Disaster Recovery: 10 Things Adversity Has Taught Me

Disaster struck on Oct 10, 2018 – 6 months ago to this day.

We had a 48 hour window of time from when Michael came into the Gulf of Mexico as a Category 1 storm to when it plowed into us as a Category 4.9 with winds of 155 mph.  There was nothing that could be done to stop it. We just braced for impact.

In all my years, I’ve never seen anything like Hurricane Michael’s path of destruction. A wide swath in Florida’s Panhandle experienced devastation that looks like an enormous bomb went off.

As I started scrolling through social media today, a wave of grief washed over me. I started seeing the images and hearing the haunting sound of the terrible wind on videos. That same grief hits me almost every time I get in my car and go somewhere.

Everyone living in this area has lost something important. We are recovering together. We have a long way to go. My optimism has stayed with me most days. There have been a number of bad days sprinkled in as well.  I have hung unto hope. There’s a favorite passage in The Message that reads, “I’d say you’ll do best by filling your minds and meditating on things true, noble, reputable, authentic, compelling, gracious—the best, not the worst; the beautiful, not the ugly; things to praise, not things to curse. Put into practice what you learned from me, what you heard and saw and realized. Do that, and God, who makes everything work together, will work you into his most excellent harmonies.”

In keeping with that emphasis on the positive, I made a list of some things I’ve learned in the past 6 months.

10 Things Adversity Has Taught Me

  1. Ask the right questions. Why me?” is not the right question. Adversity is a hard teacher but the questions are as important as the answers. In preparation to teach a new online course, I was reviewing one of the exercises last week. It asks about the events that have been pivotal in your personal story. As I rated the events on my own list, I noticed that 90% of things I listed were not positive events. They were the hard things. But what I learned and how those events shaped me were very positive.
  2. Resilience can be learned. Resilience can be compared to a muscle. It gets stronger when you have to use it.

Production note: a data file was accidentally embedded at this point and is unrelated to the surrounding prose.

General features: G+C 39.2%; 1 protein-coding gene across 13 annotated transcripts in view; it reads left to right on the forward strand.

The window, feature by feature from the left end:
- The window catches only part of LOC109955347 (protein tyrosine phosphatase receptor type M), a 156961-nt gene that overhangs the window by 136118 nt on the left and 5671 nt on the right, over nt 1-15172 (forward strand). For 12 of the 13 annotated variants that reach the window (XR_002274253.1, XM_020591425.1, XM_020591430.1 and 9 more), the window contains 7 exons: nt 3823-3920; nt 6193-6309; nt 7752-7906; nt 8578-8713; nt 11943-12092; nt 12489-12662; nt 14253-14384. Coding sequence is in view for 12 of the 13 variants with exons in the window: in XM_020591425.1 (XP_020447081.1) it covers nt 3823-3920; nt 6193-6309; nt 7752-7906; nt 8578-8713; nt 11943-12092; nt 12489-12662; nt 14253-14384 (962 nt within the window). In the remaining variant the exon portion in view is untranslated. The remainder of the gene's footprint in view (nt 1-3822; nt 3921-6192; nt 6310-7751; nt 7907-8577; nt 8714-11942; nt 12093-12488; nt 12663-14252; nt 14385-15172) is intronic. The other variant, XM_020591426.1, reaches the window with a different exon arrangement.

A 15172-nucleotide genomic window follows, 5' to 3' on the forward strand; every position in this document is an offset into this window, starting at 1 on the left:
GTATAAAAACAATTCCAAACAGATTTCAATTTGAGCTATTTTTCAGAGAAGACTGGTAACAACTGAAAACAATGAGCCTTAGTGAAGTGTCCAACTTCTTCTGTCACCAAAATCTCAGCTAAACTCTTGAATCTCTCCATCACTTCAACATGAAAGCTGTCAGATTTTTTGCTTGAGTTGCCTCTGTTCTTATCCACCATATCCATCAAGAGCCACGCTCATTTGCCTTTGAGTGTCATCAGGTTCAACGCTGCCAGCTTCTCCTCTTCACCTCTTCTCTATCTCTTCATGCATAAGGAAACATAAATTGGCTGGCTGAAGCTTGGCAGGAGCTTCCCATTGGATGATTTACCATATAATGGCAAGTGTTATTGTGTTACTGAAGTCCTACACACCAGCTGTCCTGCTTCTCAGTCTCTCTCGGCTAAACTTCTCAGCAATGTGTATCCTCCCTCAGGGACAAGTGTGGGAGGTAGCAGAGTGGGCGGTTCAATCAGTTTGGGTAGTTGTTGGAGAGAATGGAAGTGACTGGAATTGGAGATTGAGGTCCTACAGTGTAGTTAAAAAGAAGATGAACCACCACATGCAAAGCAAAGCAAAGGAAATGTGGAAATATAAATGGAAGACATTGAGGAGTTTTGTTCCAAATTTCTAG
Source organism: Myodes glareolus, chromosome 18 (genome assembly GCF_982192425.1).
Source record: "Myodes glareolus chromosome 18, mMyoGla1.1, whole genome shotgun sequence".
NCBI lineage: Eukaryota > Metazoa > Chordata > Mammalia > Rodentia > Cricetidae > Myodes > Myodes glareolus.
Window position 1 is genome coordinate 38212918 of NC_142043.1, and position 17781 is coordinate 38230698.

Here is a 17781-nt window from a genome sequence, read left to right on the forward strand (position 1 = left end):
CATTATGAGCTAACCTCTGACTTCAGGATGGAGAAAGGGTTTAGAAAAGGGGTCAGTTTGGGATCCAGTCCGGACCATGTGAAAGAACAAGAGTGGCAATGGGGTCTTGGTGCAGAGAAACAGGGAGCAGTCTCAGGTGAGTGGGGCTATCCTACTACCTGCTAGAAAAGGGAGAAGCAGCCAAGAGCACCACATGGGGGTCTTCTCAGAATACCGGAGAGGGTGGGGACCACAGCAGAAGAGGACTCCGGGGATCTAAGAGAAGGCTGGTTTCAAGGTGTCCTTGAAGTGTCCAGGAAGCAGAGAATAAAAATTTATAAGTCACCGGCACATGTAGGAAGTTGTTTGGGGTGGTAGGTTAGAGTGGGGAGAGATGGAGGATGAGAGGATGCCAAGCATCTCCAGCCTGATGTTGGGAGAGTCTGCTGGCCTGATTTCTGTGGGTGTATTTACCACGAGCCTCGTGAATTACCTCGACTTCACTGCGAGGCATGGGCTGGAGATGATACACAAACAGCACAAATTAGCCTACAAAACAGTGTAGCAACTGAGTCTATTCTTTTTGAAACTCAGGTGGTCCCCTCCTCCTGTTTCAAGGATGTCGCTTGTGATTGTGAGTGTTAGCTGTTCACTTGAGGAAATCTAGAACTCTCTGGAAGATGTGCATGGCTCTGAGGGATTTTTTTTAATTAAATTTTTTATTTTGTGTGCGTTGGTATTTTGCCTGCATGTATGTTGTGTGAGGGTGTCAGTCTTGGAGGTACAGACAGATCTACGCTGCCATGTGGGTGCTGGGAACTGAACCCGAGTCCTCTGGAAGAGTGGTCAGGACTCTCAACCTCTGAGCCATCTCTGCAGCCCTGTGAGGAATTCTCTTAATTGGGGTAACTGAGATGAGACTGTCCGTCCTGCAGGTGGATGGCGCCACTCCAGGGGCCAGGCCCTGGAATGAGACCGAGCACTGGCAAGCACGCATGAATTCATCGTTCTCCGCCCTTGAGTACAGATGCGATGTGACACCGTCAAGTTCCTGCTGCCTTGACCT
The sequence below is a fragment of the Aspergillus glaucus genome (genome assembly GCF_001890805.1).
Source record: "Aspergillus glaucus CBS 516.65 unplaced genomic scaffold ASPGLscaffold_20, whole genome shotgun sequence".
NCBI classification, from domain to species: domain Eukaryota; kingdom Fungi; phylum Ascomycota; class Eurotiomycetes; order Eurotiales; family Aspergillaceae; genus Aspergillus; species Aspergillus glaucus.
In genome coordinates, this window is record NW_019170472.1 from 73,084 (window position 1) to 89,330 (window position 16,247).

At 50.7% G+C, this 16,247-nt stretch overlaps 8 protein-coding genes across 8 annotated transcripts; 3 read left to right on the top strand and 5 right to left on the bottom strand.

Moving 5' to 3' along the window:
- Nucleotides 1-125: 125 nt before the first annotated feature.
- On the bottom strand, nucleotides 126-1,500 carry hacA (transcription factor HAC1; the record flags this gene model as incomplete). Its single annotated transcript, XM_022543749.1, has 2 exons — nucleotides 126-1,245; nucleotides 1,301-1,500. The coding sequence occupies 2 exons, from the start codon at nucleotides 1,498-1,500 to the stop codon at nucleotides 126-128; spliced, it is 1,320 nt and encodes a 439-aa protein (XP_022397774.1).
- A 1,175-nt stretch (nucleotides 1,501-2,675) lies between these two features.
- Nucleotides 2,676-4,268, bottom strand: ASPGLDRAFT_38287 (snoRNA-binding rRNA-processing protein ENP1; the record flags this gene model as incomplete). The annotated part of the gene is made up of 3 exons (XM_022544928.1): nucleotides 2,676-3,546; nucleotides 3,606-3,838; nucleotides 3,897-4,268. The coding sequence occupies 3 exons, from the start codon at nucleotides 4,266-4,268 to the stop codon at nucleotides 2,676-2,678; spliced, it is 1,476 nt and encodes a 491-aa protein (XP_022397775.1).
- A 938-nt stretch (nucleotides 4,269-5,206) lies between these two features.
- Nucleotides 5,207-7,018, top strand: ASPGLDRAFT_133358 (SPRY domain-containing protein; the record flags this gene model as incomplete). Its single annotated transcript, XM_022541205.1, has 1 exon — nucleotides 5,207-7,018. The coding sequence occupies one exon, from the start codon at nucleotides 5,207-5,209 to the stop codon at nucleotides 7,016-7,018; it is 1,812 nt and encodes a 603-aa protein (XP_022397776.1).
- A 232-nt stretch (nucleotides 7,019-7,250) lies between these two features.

3. There is no small act of kindness. The little things become big things when you’re walking through difficulties. A smile. A kind word.  If it’s within your power to do it, don’t hold back.
  4. Stick together. For years, I’ve cited the research from the Harvard Life Study that emphasizes the importance of supportive relationships. We need one another. One key to navigating adversity is to accept help. Undoubtedly, our neighbors, friends, and family have made ALL the difference in our well-being.
  5. Disruption is an opportunity to innovate.  Navigating out of the wreckage requires thinking differently. It requires creativity. When there’s no such thing as business as usual, you have to find new ways of seeing and doing.
  6. Stress depletes your reserves. You must find ways of making deposits or your health will suffer. Taking a break and giving yourself room to decompress is not optional.
  7. De-cluttering is a good thing. We had to pack our house up in about a week when the floodwaters started rising in the aftermath of the Hurricane. It was chaotic. But I had been meaning to clean out some of those closets for years. Most of us can live well with a whole lot less stuff than we have accumulated.
  8. Appreciate beauty. When everything around you is really ugly, find the beauty. John Muir said, “Everyone needs beauty as well as bread.” The brilliance of a sunset, the bloom of a small flower, the rich harmony in a song – count them as gifts. If you can’t find the beauty, create it.
  9. Be patient with people. Everyone is carrying a burden. People may be tired and cranky. They may be experiencing sleepless nights and panic attacks. Trauma is no joke. Be more tolerant than people deserve. You won’t be sorry.
  10. Spread hope. Hope is the oxygen of the human spirit. I remember falling out of a tree when I was a child and the breath was knocked out of me. I was quick to get back on my feet and brush myself off. The difference between kids and adults is a child will clamber right back up into the tree. Adults – not so much.
    When I was in high school, I read Man’s Search for Meaning by Viktor Frankl and was profoundly impacted by his experience as an Auschwitz concentration camp inmate. The message in his book convinced me that nothing I would ever go through would compare with his heinous journey. I held on to the idea that if he could sustain hope in the darkest place our world has ever seen, hope could hold me steady all the days of my life.

My definition of disaster recovery before Hurricane Michael was calling an IT professional to recover the data when my computer’s motherboard fried. In the aftermath of one of the worst hurricanes to make landfall in the U.S., my perspective has changed.

History, despite its wrenching pain, cannot be unlived, but if faced with courage, need not be lived again.

Maya Angelou

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